Polidoro: That sounds a lot like jazz musicians preferring soloist delays without perceiving them as delays. What’s more, learning how to play with these tiny delays is subconscious, too. We have an evolutionarily complex “efferent” auditory system—from the cerebral cortex to the ear—that tells us what to pay attention to. This efferent pathway is connected to our memories, our movements, our senses, and it links many systems of the brain and body.
Kraus: So we're learning, learning, learning, and initially we don't even know what we don't know. But with time, we start to pick up on various details. And we start learning that there are certain aspects of sound that are really worth paying attention to.
Polidoro: And over time, some of the processing is taken up by a different neural pathway, the “afferent system.”
Kraus: And so finally when we learned something, we're doing it with a tremendous amount of information that we have gained over time based on our experience. This is truly important when we think about music and making music. Sound is a very, very deeply ingrained part of our biology.
Polidoro: Our brain even may have evolved for music. Researchers who have studied our perception and creation of music think that music played a protective or connective role in early human communities.
Kraus: Ah you might think of the right hemisphere that allows us effective emotional communication through vocal intonations. Presumably such mechanisms were highly important for group survival. They were also likely to have deep roots in the deeply emotional stirrings by music.
Polidoro: Sound is deeply connected to how we interact with the world and with each other. As a survival tool, sound is intricately linked to memory and has a part to play in generating expectation. That might be why our brains are tickled when certain rhythms subvert our expectation—and why Theo’s subjects preferred their swing with regular, tiny delays.
Milton Mermikides: Music relies on expectation and playing with our expectations. But what's interesting is: we can still hear the same music over and over and over and over again and still be sort of surprised by it, at least on some instinctyal level. The surprise is permanent, and that's because we process it first, before we access our memories of it.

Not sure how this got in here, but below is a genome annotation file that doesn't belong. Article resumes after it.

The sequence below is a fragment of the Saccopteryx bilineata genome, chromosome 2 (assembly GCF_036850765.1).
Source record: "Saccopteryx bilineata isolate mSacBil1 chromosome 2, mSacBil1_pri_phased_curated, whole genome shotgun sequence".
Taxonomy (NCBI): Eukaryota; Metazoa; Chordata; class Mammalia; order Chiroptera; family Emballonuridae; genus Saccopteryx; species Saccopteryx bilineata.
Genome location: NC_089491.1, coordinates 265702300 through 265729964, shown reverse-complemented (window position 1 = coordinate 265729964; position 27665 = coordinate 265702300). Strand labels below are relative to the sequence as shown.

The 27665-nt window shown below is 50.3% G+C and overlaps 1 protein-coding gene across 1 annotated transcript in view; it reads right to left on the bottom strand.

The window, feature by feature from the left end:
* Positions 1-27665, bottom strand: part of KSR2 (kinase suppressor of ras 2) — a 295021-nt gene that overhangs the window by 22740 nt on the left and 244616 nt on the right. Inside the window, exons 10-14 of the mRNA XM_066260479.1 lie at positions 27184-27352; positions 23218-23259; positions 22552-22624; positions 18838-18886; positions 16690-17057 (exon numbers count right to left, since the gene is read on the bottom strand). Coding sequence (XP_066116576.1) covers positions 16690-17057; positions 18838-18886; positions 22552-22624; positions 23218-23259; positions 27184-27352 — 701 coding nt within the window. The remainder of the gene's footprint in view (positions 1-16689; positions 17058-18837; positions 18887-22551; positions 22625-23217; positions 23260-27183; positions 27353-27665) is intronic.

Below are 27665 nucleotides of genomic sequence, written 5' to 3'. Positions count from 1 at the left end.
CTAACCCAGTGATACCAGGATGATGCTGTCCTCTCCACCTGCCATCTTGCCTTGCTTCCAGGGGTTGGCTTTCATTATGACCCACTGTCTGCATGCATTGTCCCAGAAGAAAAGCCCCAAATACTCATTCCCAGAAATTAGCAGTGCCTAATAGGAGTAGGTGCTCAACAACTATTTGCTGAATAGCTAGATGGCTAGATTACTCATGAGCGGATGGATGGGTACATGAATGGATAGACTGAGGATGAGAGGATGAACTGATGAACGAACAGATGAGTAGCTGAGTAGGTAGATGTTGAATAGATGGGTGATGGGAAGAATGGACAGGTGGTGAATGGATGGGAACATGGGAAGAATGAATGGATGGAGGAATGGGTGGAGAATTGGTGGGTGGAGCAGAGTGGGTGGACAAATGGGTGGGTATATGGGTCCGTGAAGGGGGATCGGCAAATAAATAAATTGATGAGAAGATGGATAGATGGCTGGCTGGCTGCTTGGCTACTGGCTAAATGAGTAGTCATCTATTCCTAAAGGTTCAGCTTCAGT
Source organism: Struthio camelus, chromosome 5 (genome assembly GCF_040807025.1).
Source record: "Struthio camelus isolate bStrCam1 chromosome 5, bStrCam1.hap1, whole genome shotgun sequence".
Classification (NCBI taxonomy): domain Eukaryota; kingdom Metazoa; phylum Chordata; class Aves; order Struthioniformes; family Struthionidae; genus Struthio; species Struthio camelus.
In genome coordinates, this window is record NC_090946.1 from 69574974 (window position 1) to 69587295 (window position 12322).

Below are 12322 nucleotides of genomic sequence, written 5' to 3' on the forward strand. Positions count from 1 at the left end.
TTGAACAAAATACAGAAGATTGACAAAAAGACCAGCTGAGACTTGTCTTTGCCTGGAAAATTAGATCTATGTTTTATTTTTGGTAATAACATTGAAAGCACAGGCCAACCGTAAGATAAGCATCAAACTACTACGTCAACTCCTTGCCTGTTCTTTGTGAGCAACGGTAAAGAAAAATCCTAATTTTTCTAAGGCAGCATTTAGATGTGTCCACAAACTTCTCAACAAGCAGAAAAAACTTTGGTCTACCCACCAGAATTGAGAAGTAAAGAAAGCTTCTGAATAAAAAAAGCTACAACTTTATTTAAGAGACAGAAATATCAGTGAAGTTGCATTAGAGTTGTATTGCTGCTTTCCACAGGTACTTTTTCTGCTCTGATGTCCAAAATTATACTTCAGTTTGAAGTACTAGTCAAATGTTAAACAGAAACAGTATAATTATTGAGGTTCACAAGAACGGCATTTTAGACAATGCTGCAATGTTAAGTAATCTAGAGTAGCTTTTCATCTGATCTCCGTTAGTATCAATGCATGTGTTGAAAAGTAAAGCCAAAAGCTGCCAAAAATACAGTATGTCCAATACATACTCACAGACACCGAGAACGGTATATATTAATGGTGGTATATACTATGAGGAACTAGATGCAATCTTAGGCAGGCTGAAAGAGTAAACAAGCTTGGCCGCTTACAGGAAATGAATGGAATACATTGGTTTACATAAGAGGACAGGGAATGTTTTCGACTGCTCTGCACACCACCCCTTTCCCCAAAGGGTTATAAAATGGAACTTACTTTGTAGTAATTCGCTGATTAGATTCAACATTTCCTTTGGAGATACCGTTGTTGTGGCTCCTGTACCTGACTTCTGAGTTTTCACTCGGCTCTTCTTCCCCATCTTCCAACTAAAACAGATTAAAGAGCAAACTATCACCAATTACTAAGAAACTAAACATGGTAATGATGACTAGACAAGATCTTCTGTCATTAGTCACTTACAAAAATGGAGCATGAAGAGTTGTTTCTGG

Polidoro: Milton Mermikides is a composer and an academic at the University of Surrey, the Royal College of Music and the University of Oxford, all in England. He’s also Gresham Professor of Music at Gresham College in England and a jazz guitarist. And what about the man who began this inquiry—Charles Keil? What does he think of all this? Well, he’s intrigued and not entirely convinced that science can explain something as effective as music. Charles’s resistance is of a piece with many musicians (and other artists) who are reluctant, or even refuse, to analyze their art. As if by seeking to explain it, we rob it of its magic—the very thing about art that we prize.
Mermikides: Jazz musicians often don't want to talk about this because maybe it feels that it'll kill their mojo. I think it's a shame to imagine that any magic is lost. [Isaac] Newton’s discovery of the color spectrum is good here, because what we discovered is that they aren’t a fixed number of colors, but there’s an infinite gradient. And by so doing, not only we do recognize the colors that are there already, but we discover so many more, and it just becomes more beautiful, really.
Geisel: It didn't kill the magic—it raised even more interest in jazz music. It raised even more interest in music. I listen with different ears now.
For Scientific American’s Science, Quickly, I’m Joseph Polidoro.